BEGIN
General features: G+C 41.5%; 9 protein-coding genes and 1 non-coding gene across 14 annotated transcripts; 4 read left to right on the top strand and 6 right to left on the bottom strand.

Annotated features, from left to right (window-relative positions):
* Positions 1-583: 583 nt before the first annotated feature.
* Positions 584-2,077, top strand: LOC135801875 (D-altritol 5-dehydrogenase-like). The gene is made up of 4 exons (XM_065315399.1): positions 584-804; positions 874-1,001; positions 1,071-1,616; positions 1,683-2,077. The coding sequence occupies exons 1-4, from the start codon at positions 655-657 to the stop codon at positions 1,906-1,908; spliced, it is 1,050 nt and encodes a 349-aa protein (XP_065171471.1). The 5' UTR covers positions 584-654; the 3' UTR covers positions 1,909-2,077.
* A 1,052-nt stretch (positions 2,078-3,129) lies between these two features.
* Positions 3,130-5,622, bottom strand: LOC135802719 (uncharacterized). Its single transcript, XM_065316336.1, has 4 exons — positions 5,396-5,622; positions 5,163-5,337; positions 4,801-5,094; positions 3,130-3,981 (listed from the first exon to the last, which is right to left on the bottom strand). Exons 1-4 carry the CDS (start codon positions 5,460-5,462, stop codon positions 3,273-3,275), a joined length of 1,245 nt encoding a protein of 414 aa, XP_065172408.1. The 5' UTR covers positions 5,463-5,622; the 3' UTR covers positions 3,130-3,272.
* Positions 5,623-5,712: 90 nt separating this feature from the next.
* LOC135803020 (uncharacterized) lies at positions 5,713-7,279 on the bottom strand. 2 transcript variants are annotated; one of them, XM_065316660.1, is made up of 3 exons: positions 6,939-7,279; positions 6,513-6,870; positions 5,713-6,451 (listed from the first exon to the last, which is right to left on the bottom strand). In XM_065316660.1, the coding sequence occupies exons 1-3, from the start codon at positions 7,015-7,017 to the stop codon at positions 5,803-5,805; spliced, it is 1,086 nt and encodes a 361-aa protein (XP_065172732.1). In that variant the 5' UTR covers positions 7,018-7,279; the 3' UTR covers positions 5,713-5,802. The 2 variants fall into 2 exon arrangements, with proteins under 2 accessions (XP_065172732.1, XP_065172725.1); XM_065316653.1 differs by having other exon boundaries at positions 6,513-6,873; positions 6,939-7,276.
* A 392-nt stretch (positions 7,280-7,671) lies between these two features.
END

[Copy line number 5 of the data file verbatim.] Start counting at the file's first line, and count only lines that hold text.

* A 1,052-nt stretch (positions 2,078-3,129) lies between these two features.